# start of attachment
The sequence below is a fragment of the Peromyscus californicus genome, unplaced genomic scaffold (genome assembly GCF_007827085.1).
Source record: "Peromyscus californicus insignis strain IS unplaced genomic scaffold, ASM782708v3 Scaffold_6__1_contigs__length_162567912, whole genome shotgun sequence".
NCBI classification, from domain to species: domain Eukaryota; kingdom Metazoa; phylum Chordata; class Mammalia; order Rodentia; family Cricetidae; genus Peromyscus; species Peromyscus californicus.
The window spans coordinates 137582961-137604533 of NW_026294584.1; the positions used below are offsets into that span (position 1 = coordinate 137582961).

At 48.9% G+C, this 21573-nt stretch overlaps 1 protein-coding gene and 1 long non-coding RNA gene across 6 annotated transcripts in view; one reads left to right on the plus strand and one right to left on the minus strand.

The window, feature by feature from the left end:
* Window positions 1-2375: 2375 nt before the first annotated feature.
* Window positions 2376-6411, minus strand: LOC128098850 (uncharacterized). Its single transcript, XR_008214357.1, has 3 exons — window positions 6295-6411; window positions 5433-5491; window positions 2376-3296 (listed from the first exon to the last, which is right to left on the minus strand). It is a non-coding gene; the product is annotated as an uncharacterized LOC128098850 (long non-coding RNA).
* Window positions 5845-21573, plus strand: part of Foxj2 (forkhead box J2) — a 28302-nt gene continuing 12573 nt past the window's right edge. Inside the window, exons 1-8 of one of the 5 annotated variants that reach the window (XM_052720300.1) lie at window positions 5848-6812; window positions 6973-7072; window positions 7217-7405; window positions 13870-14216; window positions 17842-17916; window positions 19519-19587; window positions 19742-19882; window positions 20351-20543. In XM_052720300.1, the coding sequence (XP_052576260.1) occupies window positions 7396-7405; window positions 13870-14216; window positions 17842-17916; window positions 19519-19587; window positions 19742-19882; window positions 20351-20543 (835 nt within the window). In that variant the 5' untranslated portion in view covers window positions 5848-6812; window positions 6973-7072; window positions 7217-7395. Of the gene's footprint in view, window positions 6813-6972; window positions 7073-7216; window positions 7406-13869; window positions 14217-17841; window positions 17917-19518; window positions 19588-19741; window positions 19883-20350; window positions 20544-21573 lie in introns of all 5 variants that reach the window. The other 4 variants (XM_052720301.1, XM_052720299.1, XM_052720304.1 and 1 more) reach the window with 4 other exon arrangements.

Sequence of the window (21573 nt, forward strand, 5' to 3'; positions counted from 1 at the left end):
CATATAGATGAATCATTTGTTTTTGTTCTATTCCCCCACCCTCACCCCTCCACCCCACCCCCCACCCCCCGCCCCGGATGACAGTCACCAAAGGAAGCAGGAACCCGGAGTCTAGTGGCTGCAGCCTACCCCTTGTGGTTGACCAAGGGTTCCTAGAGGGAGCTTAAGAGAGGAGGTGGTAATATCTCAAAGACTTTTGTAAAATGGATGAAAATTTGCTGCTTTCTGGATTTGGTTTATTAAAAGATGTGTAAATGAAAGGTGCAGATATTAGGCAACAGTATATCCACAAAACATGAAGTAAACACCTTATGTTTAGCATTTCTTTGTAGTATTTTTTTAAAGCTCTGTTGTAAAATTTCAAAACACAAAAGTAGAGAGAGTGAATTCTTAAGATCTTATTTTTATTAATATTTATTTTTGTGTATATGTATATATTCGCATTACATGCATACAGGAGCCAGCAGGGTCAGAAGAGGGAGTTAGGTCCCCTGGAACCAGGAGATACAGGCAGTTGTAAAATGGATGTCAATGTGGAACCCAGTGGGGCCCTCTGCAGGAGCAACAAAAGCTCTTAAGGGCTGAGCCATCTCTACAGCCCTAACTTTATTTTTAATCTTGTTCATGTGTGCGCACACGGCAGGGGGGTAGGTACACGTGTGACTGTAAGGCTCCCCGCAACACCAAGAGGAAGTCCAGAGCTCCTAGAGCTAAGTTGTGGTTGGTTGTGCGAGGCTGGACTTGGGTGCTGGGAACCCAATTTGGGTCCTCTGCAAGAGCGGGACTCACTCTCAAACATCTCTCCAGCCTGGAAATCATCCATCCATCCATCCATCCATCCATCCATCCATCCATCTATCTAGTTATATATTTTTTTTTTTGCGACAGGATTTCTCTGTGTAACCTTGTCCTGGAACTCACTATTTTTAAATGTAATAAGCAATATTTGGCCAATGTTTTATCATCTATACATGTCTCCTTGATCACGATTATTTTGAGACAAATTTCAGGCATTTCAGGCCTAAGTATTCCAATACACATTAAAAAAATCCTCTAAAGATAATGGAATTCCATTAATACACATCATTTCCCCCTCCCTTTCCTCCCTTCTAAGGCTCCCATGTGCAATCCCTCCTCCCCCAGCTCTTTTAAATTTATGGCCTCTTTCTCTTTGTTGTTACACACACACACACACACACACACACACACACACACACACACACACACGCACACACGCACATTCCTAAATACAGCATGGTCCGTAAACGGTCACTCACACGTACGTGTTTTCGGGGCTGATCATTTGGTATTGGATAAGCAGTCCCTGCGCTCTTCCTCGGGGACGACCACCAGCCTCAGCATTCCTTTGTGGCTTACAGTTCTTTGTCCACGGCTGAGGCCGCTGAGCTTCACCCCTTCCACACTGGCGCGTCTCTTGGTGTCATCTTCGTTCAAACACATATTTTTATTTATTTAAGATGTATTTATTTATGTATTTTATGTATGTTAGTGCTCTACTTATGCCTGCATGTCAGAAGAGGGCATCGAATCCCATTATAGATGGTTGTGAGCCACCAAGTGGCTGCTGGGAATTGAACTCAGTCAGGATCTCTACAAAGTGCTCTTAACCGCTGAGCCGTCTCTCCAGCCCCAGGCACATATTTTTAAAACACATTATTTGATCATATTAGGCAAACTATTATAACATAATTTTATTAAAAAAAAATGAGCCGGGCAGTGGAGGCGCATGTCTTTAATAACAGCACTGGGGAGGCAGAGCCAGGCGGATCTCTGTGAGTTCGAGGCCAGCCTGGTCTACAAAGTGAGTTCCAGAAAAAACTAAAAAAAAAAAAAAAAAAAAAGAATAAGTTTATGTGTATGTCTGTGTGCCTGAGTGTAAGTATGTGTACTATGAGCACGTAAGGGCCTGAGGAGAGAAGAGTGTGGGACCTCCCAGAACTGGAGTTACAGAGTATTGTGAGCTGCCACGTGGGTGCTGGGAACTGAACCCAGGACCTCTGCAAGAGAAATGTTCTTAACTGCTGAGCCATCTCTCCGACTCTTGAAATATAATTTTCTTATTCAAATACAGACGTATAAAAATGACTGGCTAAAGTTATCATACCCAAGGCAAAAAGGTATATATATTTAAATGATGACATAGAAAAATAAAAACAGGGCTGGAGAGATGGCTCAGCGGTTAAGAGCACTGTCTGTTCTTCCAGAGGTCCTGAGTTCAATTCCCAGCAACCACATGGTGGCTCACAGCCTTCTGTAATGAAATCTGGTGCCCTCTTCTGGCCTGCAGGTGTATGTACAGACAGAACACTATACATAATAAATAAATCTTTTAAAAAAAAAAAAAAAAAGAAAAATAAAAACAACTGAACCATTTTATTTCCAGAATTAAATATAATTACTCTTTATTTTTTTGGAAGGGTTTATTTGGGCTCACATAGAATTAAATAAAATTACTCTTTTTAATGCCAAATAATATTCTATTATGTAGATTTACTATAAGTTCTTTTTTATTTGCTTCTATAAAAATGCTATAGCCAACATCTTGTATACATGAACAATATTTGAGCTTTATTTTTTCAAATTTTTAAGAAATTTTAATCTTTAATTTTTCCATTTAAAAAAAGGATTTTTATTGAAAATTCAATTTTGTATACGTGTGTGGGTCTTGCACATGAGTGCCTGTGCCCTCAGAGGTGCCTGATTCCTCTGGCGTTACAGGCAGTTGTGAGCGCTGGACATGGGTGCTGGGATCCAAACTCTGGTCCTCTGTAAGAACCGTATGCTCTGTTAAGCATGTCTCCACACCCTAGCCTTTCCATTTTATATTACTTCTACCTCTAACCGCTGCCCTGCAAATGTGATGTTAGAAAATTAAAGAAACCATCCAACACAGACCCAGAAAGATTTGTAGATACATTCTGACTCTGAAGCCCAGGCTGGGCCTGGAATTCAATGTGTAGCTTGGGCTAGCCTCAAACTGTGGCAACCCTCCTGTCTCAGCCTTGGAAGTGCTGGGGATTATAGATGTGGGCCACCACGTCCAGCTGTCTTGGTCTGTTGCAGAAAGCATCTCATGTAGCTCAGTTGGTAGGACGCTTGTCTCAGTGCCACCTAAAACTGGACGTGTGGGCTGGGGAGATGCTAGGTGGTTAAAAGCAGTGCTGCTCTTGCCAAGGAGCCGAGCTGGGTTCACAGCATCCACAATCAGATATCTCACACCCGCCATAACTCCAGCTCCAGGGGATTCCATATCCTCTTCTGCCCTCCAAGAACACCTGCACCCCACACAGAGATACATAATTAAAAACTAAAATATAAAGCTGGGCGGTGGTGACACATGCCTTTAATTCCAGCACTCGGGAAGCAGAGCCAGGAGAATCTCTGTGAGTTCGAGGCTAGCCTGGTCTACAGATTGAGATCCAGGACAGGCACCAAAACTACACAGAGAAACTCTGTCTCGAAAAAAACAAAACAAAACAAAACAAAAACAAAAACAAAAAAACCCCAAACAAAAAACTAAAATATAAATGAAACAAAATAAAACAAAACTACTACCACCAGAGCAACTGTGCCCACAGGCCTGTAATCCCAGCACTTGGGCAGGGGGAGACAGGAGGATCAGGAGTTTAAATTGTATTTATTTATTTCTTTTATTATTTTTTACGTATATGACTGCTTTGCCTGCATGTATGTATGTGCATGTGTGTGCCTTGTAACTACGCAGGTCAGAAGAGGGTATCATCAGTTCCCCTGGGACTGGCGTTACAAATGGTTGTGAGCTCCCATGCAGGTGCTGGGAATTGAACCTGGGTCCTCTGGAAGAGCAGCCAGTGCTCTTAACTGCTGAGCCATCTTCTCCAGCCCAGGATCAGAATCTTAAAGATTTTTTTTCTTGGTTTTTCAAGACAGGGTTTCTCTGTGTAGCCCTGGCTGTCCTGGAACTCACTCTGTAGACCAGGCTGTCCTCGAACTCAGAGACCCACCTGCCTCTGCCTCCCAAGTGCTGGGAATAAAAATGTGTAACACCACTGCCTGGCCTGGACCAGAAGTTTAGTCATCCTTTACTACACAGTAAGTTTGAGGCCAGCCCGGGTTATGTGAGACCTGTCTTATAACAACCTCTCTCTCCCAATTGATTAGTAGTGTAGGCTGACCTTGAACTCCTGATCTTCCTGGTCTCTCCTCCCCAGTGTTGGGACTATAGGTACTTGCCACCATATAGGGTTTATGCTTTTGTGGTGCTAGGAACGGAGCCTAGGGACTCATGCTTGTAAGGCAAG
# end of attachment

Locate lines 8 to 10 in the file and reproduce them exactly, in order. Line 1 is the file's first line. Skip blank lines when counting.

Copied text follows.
* Window positions 2376-6411, minus strand: LOC128098850 (uncharacterized). Its single transcript, XR_008214357.1, has 3 exons — window positions 6295-6411; window positions 5433-5491; window positions 2376-3296 (listed from the first exon to the last, which is right to left on the minus strand). It is a non-coding gene; the product is annotated as an uncharacterized LOC128098850 (long non-coding RNA).
* Window positions 5845-21573, plus strand: part of Foxj2 (forkhead box J2) — a 28302-nt gene continuing 12573 nt past the window's right edge. Inside the window, exons 1-8 of one of the 5 annotated variants that reach the window (XM_052720300.1) lie at window positions 5848-6812; window positions 6973-7072; window positions 7217-7405; window positions 13870-14216; window positions 17842-17916; window positions 19519-19587; window positions 19742-19882; window positions 20351-20543. In XM_052720300.1, the coding sequence (XP_052576260.1) occupies window positions 7396-7405; window positions 13870-14216; window positions 17842-17916; window positions 19519-19587; window positions 19742-19882; window positions 20351-20543 (835 nt within the window). In that variant the 5' untranslated portion in view covers window positions 5848-6812; window positions 6973-7072; window positions 7217-7395. Of the gene's footprint in view, window positions 6813-6972; window positions 7073-7216; window positions 7406-13869; window positions 14217-17841; window positions 17917-19518; window positions 19588-19741; window positions 19883-20350; window positions 20544-21573 lie in introns of all 5 variants that reach the window. The other 4 variants (XM_052720301.1, XM_052720299.1, XM_052720304.1 and 1 more) reach the window with 4 other exon arrangements.

Sequence of the window (21573 nt, forward strand, 5' to 3'; positions counted from 1 at the left end):